Minnesota Twins

Minnesota Twins: Fielding Fun for Hernandez and Morneau

Andrew KneelandSenior Writer IMarch 27, 2008

As Joe Christensen puts it:

"The Twins' Opening Day starter had both dugouts rolling after some fancy footwork in his final spring tuneup."

That's not nearly enough credit due to Livan Hernandez for what he and first baseman Justin Morneau accomplished earlier today.

Former Twin Jason Bartlett, now with the Tampa Bay Rays, described the play as "awesome."

The Twins were playing the Rays in the third inning at Hammond Stadium. There were no outs, and speedster Elliot Johnson was up to bat. Noticing pitcher Hernandez's hefty size, 6'2'' and 245 pounds, he tried a bunt down the first base line.

While Hernandez lumbered toward the ball, Johnson took off toward the base. When Hernandez finally reached the ball, Johnson was a good three strides ahead of him.

The logical thing would be to reach down, pick the ball up, and attempt to throw out Johnson the classical way. Twin's manager Ron Gardenhire didn't think that would've worked out too well:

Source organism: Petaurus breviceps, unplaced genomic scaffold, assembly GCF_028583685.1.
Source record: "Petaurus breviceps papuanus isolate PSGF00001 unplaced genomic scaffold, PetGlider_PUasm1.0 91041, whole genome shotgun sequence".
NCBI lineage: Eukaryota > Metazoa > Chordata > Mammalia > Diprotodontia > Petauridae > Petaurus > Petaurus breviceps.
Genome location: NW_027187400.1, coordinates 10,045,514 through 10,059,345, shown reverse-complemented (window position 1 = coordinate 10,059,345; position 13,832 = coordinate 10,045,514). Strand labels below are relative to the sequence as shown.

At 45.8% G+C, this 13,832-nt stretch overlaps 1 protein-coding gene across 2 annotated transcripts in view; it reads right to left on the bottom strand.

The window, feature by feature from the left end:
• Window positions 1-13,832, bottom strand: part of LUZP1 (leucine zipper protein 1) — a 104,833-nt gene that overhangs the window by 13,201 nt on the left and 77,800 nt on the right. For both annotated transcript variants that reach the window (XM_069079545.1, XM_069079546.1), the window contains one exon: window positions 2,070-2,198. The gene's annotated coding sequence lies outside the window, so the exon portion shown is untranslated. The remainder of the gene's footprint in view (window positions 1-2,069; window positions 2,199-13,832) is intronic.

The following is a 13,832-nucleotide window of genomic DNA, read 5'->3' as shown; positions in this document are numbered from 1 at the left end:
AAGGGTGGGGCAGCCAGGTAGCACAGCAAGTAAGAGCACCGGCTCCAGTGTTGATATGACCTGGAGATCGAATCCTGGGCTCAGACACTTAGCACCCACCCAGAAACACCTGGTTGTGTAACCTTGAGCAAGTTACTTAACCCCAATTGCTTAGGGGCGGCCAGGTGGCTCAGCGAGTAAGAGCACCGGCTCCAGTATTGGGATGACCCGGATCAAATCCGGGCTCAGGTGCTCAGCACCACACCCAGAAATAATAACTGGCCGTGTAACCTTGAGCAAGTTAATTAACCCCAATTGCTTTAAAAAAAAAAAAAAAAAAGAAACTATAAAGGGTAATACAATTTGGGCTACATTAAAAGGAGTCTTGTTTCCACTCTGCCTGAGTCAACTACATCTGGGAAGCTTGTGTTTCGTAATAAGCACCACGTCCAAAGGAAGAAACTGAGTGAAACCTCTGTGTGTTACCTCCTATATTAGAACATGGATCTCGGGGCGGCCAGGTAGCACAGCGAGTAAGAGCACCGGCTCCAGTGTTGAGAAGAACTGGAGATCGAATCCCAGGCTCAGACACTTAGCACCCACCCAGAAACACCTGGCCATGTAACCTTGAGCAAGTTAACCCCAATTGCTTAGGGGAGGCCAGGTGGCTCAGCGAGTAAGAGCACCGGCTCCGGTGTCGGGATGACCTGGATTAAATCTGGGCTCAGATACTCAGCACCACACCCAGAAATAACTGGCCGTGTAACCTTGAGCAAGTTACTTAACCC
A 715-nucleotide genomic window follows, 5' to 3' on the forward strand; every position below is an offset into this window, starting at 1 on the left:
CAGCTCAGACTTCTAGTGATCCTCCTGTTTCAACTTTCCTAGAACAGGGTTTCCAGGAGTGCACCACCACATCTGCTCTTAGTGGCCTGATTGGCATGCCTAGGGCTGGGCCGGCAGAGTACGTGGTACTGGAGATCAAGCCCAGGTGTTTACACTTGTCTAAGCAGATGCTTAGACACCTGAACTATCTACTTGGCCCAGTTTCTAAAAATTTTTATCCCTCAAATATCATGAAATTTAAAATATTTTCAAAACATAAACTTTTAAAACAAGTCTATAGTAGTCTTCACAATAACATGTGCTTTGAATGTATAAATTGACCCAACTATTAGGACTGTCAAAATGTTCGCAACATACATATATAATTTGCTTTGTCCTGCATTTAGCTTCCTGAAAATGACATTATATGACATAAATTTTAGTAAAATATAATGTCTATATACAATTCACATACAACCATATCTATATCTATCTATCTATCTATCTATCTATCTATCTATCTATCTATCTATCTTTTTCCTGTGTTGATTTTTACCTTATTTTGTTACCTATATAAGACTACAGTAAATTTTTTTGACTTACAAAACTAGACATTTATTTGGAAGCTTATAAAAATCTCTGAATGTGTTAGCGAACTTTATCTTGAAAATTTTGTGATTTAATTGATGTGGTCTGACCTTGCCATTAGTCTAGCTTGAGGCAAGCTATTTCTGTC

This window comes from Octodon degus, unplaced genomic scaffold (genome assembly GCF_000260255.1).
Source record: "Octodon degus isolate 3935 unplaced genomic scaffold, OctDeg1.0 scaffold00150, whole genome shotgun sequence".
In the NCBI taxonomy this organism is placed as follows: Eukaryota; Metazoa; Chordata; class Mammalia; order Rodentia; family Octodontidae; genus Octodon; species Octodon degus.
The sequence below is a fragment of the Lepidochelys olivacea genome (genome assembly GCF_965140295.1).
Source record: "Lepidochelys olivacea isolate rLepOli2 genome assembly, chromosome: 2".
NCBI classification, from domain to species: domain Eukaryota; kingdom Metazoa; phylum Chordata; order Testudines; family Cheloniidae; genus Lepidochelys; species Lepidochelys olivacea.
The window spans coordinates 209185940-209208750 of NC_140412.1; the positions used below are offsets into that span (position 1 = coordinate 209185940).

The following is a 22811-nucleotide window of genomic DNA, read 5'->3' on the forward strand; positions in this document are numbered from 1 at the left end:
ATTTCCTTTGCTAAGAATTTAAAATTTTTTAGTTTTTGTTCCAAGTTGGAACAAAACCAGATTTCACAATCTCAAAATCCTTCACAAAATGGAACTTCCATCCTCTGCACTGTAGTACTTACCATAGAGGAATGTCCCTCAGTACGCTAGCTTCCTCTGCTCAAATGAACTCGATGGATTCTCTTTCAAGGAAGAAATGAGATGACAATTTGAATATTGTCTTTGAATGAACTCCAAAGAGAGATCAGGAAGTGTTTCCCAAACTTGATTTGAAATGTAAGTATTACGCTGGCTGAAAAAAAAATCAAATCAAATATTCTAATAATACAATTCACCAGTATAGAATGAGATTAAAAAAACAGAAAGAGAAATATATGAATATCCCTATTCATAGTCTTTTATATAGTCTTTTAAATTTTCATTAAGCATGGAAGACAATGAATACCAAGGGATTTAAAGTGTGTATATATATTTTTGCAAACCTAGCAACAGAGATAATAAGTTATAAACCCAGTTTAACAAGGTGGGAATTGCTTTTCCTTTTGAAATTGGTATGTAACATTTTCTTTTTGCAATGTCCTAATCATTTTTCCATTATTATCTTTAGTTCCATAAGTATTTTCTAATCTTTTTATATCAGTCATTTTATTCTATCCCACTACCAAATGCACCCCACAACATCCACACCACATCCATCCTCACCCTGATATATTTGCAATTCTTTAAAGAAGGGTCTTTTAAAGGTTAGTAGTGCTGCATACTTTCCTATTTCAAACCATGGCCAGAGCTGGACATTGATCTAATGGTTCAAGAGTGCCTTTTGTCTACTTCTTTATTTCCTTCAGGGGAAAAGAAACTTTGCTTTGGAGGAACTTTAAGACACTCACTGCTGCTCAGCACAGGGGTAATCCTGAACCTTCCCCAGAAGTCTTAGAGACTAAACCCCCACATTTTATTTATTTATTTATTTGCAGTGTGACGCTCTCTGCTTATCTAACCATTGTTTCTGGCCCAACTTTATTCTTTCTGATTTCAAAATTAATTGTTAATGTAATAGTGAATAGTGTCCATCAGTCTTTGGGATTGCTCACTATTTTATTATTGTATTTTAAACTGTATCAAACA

"He probably would have ended up on his face if he did."

Instead, Hernandez reached out with his foot and kicked the ball knee high for about ten feet...right into Justin Morneau's outstretched glove. One away.

After a second of silence, Tampa Bay first base coach George Hendrick started clapping, soon followed by the entire crowd attending the Spring Training game - around 7,968. 

Players in the Ray's dugout started removing their hats and bowing to the Twin's pitcher. Hernandez just shrugged it off:

"You're going to see a lot of plays this year. Maybe not like that one, but ... different...Maybe one day I miss it, and people get mad."

Former Twins Jason Bartlett couldn't hold in his admiration for both of the players:

"Any other first baseman it probably would have hit off their knee or something. But Morneau had that hockey instinct. Everybody in our dugout was taking their hat off and just bowing to [Hernandez]. To kick it and to hit it in the air right at Morneau's glove -- it's impossible, but he did it."

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